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If you know the history of racism in this country, you will not be surprised to learn that I received a flood of angry emails from (apparently) white Americans about my post "Does Amy Coney Barrett Need Her Black Children Anymore?" These letters called me a racist for suggesting Barrett's adoption of black children from Haiti was not pure. Indeed, it can be seen as exploitive, as there is little in her history as a judge that shows she has anything like the needed concern to appreciate the challenges of being black not only in America, but the West Indies and Africa.

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This letter was typical:

I just read your article about Justice Barrett's children.

What an angry racist person you are.

It is people like you that that divide.

You anger issues should be addressed. Your racism too.


Some people even promised to pray for me. I was nothing but a bitter writer who had a demonic agenda. We must not question the motives of a Christian white woman, despite being nominated by a racist to a seat in the country's highest court. And how do I know he is a racist? Now, one only has to see how Joe Biden, during his victory speech on November 7, forcefully thanked black Americans for their support. This is in sharp contrast to Trump, who can only say things like: "I'm the best thing that has ever happened to black people." And I want it to be known, I'm not big on Biden. I think he is too much in the middle for my political tastes. Nevertheless, any black parent will appreciate the acknowledgment of black initiative (blacks are inert or locked in nonage in Trump's world) and will also understand Van Jones's burst of balling upon learning of Trump's defeat on Saturday.


Van Jones is not a poor man, and he raised his black children in circumstances that we can describe as privileged. But in the US, being upper-middle class doesn't cut it. And nor is having a boom economy ("I'm the best thing that happened to black people"), the momentum of which began around 2012, under Barack Obama.

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Trump belittled people of color at every opportunity and made a bold show of his support of white supremacists and racist policing. As Jones well understood, and as well as most black parents, and many woke white parents with black children or relations, is this empowered people with nothing else going for them but the color of their skin. My children will likely never meet Trump, but they have met a Trumper at a supermarket, a cinema, or in a police car.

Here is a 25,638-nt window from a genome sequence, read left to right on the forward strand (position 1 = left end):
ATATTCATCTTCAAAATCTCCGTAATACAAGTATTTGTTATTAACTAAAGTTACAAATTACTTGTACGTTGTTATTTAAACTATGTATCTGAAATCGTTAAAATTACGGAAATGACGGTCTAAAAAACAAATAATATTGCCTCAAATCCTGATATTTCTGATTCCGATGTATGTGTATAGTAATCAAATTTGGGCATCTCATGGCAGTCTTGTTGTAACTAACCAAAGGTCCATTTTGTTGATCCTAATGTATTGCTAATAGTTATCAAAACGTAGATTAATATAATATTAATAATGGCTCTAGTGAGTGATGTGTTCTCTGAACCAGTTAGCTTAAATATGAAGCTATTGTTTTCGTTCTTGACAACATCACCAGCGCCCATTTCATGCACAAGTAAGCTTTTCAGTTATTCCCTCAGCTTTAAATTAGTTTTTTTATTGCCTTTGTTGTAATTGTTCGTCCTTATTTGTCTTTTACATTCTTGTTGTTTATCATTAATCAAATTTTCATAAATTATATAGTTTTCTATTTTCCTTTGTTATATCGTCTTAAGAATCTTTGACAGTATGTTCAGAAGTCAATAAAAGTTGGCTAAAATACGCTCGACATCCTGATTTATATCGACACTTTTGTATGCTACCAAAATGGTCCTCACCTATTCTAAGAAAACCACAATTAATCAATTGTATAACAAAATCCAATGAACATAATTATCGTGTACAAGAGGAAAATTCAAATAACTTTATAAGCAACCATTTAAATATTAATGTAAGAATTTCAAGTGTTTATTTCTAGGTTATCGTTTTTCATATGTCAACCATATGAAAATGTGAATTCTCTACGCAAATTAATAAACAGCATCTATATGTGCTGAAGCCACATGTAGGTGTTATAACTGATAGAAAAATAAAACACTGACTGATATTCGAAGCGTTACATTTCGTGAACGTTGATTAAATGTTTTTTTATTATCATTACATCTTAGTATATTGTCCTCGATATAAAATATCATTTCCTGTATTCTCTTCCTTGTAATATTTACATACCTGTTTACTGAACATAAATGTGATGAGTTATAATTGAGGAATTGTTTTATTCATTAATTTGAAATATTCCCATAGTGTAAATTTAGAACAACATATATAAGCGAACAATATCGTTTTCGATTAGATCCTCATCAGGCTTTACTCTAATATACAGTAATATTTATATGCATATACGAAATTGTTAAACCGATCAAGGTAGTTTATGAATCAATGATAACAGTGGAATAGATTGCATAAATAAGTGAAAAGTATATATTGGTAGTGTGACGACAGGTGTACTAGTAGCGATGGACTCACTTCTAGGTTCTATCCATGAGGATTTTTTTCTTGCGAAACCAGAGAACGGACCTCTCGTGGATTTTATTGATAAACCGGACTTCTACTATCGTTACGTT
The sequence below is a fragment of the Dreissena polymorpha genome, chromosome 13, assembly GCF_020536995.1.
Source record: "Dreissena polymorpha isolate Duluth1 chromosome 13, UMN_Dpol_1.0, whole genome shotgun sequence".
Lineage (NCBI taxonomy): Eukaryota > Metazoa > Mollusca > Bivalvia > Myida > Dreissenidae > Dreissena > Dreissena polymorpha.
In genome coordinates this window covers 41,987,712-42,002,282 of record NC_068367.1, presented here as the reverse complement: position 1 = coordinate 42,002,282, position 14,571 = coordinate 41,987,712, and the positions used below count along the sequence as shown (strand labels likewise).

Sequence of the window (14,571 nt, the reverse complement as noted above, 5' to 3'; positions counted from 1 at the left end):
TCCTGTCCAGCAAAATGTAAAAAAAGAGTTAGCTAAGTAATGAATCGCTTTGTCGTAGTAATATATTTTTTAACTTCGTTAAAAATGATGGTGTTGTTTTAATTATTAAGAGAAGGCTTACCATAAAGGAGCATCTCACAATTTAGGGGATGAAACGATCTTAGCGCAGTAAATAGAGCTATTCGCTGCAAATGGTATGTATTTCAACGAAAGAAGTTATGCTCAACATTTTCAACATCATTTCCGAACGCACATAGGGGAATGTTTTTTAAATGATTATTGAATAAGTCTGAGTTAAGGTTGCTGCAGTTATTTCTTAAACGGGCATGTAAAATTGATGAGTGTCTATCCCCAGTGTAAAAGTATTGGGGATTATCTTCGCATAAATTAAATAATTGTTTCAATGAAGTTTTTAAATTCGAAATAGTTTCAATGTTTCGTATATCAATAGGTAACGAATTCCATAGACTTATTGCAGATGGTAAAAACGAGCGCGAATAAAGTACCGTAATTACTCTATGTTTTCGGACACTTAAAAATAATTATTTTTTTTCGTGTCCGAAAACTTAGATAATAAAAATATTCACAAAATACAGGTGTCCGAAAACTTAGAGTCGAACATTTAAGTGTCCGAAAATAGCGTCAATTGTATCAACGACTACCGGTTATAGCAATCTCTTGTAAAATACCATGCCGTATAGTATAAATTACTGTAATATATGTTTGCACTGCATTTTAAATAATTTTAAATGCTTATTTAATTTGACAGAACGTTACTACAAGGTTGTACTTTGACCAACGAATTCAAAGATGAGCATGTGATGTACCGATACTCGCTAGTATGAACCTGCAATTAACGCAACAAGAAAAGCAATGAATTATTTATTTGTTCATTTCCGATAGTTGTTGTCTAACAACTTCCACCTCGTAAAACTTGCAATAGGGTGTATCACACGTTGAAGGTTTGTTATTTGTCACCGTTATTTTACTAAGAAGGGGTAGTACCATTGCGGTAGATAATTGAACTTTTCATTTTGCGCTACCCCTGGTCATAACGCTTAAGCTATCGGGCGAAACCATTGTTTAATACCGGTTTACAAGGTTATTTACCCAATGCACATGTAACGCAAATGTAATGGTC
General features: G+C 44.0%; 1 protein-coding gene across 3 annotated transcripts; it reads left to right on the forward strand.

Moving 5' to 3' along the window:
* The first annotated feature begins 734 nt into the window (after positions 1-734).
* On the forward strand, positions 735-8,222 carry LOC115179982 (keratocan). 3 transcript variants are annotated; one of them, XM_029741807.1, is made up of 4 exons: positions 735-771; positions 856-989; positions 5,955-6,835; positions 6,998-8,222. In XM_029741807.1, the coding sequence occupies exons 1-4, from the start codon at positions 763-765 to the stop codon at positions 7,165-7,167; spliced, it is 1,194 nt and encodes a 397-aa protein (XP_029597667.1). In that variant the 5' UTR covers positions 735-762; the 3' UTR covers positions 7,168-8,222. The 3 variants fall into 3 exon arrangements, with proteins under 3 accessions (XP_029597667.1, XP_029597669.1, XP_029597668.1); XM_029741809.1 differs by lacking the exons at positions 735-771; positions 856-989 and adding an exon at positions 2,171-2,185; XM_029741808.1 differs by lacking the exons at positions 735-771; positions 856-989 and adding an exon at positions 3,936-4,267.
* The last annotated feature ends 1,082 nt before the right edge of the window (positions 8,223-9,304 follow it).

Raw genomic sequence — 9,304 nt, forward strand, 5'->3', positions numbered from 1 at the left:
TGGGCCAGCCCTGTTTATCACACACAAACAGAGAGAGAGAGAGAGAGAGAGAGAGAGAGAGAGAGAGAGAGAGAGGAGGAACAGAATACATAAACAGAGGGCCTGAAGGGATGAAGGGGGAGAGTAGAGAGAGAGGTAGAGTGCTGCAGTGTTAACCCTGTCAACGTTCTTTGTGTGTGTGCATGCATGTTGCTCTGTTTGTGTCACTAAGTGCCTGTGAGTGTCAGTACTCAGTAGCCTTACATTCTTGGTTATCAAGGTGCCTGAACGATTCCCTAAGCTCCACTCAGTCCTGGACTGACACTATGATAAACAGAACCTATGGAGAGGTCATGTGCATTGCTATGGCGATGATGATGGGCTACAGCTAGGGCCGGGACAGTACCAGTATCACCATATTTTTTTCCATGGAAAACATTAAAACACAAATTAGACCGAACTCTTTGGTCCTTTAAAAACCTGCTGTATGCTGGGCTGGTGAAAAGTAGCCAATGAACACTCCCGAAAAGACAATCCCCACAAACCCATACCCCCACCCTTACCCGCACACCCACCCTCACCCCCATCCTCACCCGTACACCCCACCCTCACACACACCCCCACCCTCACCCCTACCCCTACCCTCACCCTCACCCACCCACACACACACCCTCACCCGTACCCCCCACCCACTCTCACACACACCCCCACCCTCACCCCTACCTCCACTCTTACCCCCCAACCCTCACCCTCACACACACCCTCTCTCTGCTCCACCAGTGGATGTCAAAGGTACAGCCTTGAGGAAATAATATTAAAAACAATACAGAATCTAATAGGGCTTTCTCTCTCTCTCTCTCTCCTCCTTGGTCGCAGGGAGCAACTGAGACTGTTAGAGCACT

I understand Barrett cried when she saw the video of George Floyd...


We wept together? But, for her, systemic racism is something murky. Something she can't exactly put her finger on. It is about policy, maybe? But as a literalist, she accepts the law written as is, even if slave owners conceived it. This was Sen. Dick Durbin point. And she knew it was his point. Systemic racism is beyond what she and her black daughter cried about when she saw Floyd's murder.

I understand why Barrett cried. It was just the vision of violence. It can rattle the cage of one's senses. But does she know why her daughter cried? No, she certainly doesn't, and she doesn't care to know. And judging from her response to Durbin's interrogation, she has no idea or is indifferent to what made Van Jones cry. Trump may not have put a knee on a black man's neck, but he certainly has pumped a lot of racist poison into every aspect of American life. This is Barrett's boss. She has black children. It's unlikely they saw their mother cry when Trump lost the election.

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